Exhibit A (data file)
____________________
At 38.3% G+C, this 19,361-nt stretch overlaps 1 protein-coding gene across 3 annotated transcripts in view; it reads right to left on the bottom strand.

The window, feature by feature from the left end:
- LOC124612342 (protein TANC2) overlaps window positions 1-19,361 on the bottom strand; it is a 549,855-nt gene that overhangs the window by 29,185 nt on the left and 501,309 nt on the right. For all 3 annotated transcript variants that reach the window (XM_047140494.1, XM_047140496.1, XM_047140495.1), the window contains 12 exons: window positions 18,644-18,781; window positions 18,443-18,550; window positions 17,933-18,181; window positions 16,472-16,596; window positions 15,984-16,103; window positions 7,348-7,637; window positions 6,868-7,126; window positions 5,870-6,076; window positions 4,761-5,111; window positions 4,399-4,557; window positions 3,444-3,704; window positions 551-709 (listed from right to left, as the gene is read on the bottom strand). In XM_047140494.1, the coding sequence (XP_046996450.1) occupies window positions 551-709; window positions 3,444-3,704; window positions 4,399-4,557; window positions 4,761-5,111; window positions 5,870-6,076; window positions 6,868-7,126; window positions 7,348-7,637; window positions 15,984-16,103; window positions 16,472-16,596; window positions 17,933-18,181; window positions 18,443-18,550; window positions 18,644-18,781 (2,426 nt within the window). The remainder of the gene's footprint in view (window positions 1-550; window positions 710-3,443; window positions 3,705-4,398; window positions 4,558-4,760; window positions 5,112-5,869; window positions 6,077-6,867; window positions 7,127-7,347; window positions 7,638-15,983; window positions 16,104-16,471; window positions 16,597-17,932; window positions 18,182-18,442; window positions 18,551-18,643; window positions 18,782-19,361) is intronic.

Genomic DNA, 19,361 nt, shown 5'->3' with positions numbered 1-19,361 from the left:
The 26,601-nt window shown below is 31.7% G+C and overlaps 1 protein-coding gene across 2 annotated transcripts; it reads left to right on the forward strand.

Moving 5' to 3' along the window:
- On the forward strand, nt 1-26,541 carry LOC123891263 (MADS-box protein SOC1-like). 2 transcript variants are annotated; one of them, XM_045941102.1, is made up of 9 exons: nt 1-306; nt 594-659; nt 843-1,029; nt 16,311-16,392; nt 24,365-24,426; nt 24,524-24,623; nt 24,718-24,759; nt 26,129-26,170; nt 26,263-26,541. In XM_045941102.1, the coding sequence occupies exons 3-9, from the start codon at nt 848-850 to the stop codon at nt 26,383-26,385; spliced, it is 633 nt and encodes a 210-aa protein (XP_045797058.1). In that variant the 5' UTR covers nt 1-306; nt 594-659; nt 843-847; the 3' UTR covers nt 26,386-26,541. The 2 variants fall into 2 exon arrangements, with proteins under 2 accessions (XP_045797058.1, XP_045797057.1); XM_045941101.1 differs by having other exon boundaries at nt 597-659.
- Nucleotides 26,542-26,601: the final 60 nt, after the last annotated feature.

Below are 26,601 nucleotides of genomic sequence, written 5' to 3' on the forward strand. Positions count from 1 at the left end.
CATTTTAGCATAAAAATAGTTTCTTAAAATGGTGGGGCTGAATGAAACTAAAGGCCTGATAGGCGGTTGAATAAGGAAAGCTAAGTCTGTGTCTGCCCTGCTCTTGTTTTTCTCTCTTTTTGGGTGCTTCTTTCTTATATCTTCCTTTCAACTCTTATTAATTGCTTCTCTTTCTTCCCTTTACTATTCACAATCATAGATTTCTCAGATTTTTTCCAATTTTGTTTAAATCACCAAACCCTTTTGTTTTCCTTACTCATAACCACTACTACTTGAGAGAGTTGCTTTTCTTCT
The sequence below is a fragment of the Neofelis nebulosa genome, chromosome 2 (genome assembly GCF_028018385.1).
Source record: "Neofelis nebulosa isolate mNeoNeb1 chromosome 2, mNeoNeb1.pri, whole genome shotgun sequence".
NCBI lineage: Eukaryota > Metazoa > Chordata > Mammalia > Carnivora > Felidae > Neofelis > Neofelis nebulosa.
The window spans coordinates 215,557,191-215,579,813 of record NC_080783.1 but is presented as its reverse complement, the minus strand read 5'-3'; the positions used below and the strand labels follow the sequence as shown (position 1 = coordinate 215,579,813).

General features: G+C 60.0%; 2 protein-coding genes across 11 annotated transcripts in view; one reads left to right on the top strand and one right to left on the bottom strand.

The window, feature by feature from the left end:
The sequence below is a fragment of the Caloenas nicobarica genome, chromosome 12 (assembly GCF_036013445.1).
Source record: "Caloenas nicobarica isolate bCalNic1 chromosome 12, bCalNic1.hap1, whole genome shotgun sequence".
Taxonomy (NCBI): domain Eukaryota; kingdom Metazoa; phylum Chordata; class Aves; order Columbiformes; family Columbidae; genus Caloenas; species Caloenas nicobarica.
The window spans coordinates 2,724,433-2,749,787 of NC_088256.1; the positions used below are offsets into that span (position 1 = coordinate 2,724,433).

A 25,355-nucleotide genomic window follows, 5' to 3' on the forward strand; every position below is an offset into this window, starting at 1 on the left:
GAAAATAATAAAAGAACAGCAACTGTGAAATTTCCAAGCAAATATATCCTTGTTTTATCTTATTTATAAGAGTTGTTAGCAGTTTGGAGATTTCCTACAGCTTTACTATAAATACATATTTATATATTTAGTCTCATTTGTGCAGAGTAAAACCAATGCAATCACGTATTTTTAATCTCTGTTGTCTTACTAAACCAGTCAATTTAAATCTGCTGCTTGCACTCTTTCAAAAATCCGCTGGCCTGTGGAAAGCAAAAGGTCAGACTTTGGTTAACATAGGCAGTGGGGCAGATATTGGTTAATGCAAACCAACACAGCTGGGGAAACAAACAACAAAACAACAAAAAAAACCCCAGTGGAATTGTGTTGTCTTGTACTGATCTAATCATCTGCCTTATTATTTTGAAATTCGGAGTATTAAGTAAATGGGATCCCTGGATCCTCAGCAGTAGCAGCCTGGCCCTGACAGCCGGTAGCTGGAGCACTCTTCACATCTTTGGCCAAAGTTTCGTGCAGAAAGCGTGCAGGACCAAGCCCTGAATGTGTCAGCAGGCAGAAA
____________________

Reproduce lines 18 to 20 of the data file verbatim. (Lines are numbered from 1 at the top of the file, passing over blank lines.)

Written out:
Source record: "Caloenas nicobarica isolate bCalNic1 chromosome 12, bCalNic1.hap1, whole genome shotgun sequence".
Taxonomy (NCBI): domain Eukaryota; kingdom Metazoa; phylum Chordata; class Aves; order Columbiformes; family Columbidae; genus Caloenas; species Caloenas nicobarica.
The window spans coordinates 2,724,433-2,749,787 of NC_088256.1; the positions used below are offsets into that span (position 1 = coordinate 2,724,433).